Robert Hampton

Another visitor! Stay a while… stay forever!

8th September 2013

British Fail
Posted by at 10.37pm | Trains | No responses

This 1990 TV documentary looking at Network SouthEast is a fascinating time capsule for anyone interested in the history of Britain’s railways.

Much as I wax nostalgic about British Rail, I don’t think anyone could sensibly advocate a return to the underfunded basket case that much of the network was after being starved of cash during the late 1980s. In particular, look at the scenes of Network SouthEast before the route modernisation kicked in. Knackered diesel trains on the Chiltern line, ancient electric trains running out of Fenchurch Street. It’s fairly grim stuff.

Some things never change: snow brings things to a standstill, commuters will whinge, transport ministers will dodge the tough questions, and the Continent is portrayed as a railway utopia where nothing ever goes wrong.

Watch the other two parts below. WARNING: Contains Prescott.

Read the rest of this post »

3rd October 2012

Rationalisation for Renationalisation
Posted by at 10.29pm | In the News, Trains | 1 response

British Rail logoJust after midnight the news came down that the new West Coast rail franchise has been cancelled due to “flaws” in the bidding process. The entire process will have to be restarted, costing taxpayers tens of millions of pounds.

Richard Branson is thrilled, as are many customers of Virgin Trains – a company which has inexplicably become very popular since people realised it might be going away for ever.

Myself, I’m not particularly pleased either way. I hold no torch for Virgin (or FirstGroup) – I just want a national rail network that is reliable, comfortable and affordable; a good alternative to polluting cars and planes. The current system delivers this occasionally, but not consistently.

While it’s nice to see the Government admit, finally, that the current franchising system is a mess, I wish more radical solutions would be looked at beyond mere reform. In short, I think we should be looking at renationalisation of the passenger railway network.

Read the rest of this post »

15th August 2012

Branson’s Pickle
Posted by at 8.15pm | In the News, Trains | 3 responses

Virgin Train at Liverpool South ParkwayThe West Coast Main Line, linking London with Scotland via Crewe (with branches to Liverpool and Manchester) has faced big upheavals in recent years, with passengers enduring many years of engineering work to upgrade the line and its trains. It doesn’t seem like long since that work finished, but another big change is now on the horizon, as Virgin Trains – who have run the service since privatisation in 1997 – make way for FirstGroup.

The news that Virgin have lost the franchise to operate trains on the West Coast Main Line came as no surprise to anyone, as the news leaked out nearly a week ago. Still, the official confirmation at 7am this morning prompted a big response, including an angry reaction from Richard Branson.

There was a mass outpouring on Twitter, with hundreds of tweets to @VirginTrains commiserating with them about the end of their tenure, and many more heaping scorn on FirstGroup. It seems that Branson comes a close second to Jobs in nurturing brand loyalty.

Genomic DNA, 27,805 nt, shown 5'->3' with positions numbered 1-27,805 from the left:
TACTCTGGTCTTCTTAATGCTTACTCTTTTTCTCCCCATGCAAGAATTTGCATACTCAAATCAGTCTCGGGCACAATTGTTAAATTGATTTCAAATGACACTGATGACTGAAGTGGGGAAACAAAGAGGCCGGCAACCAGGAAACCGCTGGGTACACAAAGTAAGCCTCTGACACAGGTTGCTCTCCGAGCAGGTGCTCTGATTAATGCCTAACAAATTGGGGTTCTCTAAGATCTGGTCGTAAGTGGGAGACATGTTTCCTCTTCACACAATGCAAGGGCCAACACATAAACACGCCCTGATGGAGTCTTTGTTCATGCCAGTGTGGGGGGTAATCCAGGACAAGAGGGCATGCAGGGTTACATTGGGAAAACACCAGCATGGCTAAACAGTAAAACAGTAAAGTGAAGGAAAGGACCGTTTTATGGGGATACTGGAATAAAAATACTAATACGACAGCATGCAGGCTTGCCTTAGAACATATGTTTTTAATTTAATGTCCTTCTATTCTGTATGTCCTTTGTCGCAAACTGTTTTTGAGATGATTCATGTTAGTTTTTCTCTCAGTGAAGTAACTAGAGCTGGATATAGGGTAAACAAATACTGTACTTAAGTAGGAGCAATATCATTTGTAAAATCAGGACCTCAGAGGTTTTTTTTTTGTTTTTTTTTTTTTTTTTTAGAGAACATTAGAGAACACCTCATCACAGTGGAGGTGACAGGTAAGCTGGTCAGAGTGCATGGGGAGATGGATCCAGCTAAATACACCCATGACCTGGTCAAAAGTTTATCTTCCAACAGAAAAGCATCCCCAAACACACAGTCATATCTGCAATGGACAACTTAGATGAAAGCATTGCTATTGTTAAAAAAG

Read the rest of this post »

17th August 2011

Not fare
Posted by at 9.43pm | Trains | No responses

There has been lots of complaining in the press about higher train fares after it was revealed that ticket prices could go up by an average of 8% in January 2012, with some routes going up by nearer 13%. It has been suggested that the cumulative effect of these rises will see prices jump 30% on some routes over the next three years.

The Government says that this is necessary to reduce state subsidies and provide funds for investment in the railways. However, if the government was really serious about reducing the burden on the taxpayer, it would acknowledge the elephant in the room: British railway privatisation has failed.

When I say failed, I mean it has failed to deliver any of the wonderful benefits that we were promised. We were promised freedom from state control – in practice, Department for Transport civil servants now micromanage nearly every aspect of today’s railway. We were promised more value for the taxpayer – state subsidies for the railway have increased dramatically. We were promised better services – the results have been inconsistent at best, and the improvements that have taken place could have been achieved by British Rail, had the political will and funding been there.

What is so frustrating is that the Labour government could have easily fixed this. By the time Labour swept into power in May 1997, the privatisation process was almost complete. However, with their huge majority, Labour could have easily reversed the privatisation. The Government could have taken the drastic step of legislating to immediately renationalise, or it could have taken the easier option of letting each franchise run its course and renationalising each as it came to an end. Had they done this, by now most of the railway would have been back under state control.

Sadly, the Labour party desperately wanted to avoid being seen as an anti-business, socialist party, so the privatised railway structure remained largely intact with only some minor tweaking. Now the Tories are back in charge, and more wide-ranging reform will probably happen – reform that will almost certainly not benefit the average fare-paying passenger.